When we asked Aylin what success means to her, she reveals that it is simply being good at what you love and also being respected for your craft:
“When you do something wholeheartedly, you will eventually succeed.”
On 1st March 2020 on the stage of the German National Barista Championship in Hamburg, she did it. In just three years in specialty coffee, Aylin Ölcer had become the national barista champion.
Her newfound status may be one of the top credentials in the industry, but the newly minted best barista in Germany does not intend to slow down anytime soon. The 29-year-old has only just begun her career in coffee and she believes that there is still so much to learn and discover. Her ultimate ambition is to thoroughly understand the whole supply chain and be adept in every single area, from origin through to serving the brew to the consumer.
However, at times she feels that she has her work cut out for her. For one, there does not appear to be a properly structured education system to succeed as a coffee professional, meaning one has to independently seek and hustle for opportunities to go far in the industry, oftentimes requiring a combination of luck and privilege that is scarcely attainable. The working conditions are not ideal either, compounded by the considerable expenses necessary for upskilling and taking part in competitions.
As a female barista, Aylin goes on to highlight a perennial struggle facing women in the industry – finding herself having to prove her worth over and over again. She recalls how quickly her illusions of a career pathway as a coffee roaster got pulled like a rug from beneath her feet. She was frequently questioned about her lack of experience and was quickly turned away when she asked for internships at roasteries. In one unsavoury instance, she was rejected on the presumption that a woman with her lithe frame would struggle with the physically demanding aspects of the job. While numerous employers might express their disdain for such misguided attitudes in the industry, this demonstrates that there is still some way to go if we are to offer universally equal opportunities. Aylin wound up spending days visiting roasteries to make new connections and friends in the coffee community. Eventually, this drove her to map a plan for herself; she would first become a barista and upskill herself with SCA certified courses, as a means to achieve her goal of becoming a roaster.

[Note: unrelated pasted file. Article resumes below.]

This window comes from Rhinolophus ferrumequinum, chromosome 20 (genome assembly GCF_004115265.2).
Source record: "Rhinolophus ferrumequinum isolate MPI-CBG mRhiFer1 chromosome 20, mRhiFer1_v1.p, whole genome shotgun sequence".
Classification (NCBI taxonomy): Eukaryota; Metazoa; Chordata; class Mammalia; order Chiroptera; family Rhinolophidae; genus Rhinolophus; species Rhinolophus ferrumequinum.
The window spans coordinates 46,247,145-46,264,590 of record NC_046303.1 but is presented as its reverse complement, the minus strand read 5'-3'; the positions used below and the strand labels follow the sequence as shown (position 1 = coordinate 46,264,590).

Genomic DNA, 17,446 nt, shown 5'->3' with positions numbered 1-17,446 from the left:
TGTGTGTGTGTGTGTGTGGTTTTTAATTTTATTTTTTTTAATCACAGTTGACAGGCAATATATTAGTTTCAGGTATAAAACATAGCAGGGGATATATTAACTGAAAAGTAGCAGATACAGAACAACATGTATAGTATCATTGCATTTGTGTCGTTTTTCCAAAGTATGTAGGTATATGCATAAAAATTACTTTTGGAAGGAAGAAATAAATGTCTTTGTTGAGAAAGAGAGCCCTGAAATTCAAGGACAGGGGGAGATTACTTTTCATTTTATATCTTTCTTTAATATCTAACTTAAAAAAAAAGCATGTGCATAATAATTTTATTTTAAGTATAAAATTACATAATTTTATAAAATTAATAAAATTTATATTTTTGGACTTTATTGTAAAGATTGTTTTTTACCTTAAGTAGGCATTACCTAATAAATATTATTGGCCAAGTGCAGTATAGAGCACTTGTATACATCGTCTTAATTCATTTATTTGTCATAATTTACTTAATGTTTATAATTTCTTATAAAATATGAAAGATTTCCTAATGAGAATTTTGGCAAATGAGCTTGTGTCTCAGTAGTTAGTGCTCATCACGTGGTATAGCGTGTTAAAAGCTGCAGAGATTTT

In the face of all these challenges, Aylin remains undeterred. She sees it as a chance to cross boundaries and get even better. While acknowledging the possibility that things may not always go her way, she admits to being a high achiever who is willing to strive for her goals through continuous learning and practice. Aylin also credits the people around her for lifting her up and supporting her along the way. She is extremely proud that she was able to repay their faith with her victorious showing in the national finals.
While victory meant Aylin qualified for the 2020 World Barista Championship in Melbourne, the pandemic soon brought the world to a grinding halt. The championships were cancelled and qualified competitors have been rescheduled for the next edition. Aylin is now raring to go at the 2021 competition in Athens should that materialise later in the year.
In the meantime, she hunkers down for a good read (her pick is The Architect’s Apprentice by Elif Shafak) and is happy to enjoy the comforts of her new coffee home in Berlin. In the latest twist of her coffee adventure, Aylin is now based at the Kaffeekirsche roastery in Kreuzberg – the very same roastery where she first fell in love with coffee. And today, she’s roasting the beans.
It gives her great joy to spread awareness of coffee and she warmly welcomes anyone who is interested to find out more. Between the occasional homemade cezve and a quality brew of her chosen Kenyan washed or Ethiopian natural filter coffees, Aylin simply loves the presence of a diverse crowd and being able to meet people from different backgrounds. In her own words:
“It never gets boring!”